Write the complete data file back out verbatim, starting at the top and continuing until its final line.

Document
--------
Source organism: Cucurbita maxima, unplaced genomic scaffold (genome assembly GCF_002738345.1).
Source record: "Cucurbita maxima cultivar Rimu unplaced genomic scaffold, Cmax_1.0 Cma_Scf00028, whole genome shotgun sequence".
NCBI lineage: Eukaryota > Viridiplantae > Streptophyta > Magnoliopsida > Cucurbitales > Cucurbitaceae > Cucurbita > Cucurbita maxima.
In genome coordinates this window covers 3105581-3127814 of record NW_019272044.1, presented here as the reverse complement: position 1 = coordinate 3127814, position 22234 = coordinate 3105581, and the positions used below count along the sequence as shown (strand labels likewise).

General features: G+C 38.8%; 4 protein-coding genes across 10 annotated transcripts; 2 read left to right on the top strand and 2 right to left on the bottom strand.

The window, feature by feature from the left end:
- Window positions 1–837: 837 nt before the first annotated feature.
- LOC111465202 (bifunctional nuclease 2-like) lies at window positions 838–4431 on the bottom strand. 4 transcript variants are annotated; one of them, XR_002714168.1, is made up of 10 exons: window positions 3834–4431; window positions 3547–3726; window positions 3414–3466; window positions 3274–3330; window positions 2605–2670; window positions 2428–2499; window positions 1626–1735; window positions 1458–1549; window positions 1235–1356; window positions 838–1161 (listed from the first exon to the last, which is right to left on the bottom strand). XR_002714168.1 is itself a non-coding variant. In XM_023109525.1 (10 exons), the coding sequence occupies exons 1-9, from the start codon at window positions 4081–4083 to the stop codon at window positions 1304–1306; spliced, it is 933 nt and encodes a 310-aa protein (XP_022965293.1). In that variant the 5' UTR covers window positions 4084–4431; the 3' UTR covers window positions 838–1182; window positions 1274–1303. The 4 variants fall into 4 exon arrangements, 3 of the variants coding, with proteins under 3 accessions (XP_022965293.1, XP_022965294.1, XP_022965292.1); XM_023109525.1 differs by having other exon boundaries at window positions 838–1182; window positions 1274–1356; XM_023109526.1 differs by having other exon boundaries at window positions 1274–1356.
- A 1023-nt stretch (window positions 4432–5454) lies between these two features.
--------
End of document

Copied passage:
Source organism: Cucurbita maxima, unplaced genomic scaffold (genome assembly GCF_002738345.1).
Source record: "Cucurbita maxima cultivar Rimu unplaced genomic scaffold, Cmax_1.0 Cma_Scf00028, whole genome shotgun sequence".
NCBI lineage: Eukaryota > Viridiplantae > Streptophyta > Magnoliopsida > Cucurbitales > Cucurbitaceae > Cucurbita > Cucurbita maxima.
In genome coordinates this window covers 3105581-3127814 of record NW_019272044.1, presented here as the reverse complement: position 1 = coordinate 3127814, position 22234 = coordinate 3105581, and the positions used below count along the sequence as shown (strand labels likewise).

General features: G+C 38.8%; 4 protein-coding genes across 10 annotated transcripts; 2 read left to right on the top strand and 2 right to left on the bottom strand.

The window, feature by feature from the left end:
- Window positions 1–837: 837 nt before the first annotated feature.
- LOC111465202 (bifunctional nuclease 2-like) lies at window positions 838–4431 on the bottom strand. 4 transcript variants are annotated; one of them, XR_002714168.1, is made up of 10 exons: window positions 3834–4431; window positions 3547–3726; window positions 3414–3466; window positions 3274–3330; window positions 2605–2670; window positions 2428–2499; window positions 1626–1735; window positions 1458–1549; window positions 1235–1356; window positions 838–1161 (listed from the first exon to the last, which is right to left on the bottom strand). XR_002714168.1 is itself a non-coding variant. In XM_023109525.1 (10 exons), the coding sequence occupies exons 1-9, from the start codon at window positions 4081–4083 to the stop codon at window positions 1304–1306; spliced, it is 933 nt and encodes a 310-aa protein (XP_022965293.1). In that variant the 5' UTR covers window positions 4084–4431; the 3' UTR covers window positions 838–1182; window positions 1274–1303. The 4 variants fall into 4 exon arrangements, 3 of the variants coding, with proteins under 3 accessions (XP_022965293.1, XP_022965294.1, XP_022965292.1); XM_023109525.1 differs by having other exon boundaries at window positions 838–1182; window positions 1274–1356; XM_023109526.1 differs by having other exon boundaries at window positions 1274–1356.
- A 1023-nt stretch (window positions 4432–5454) lies between these two features.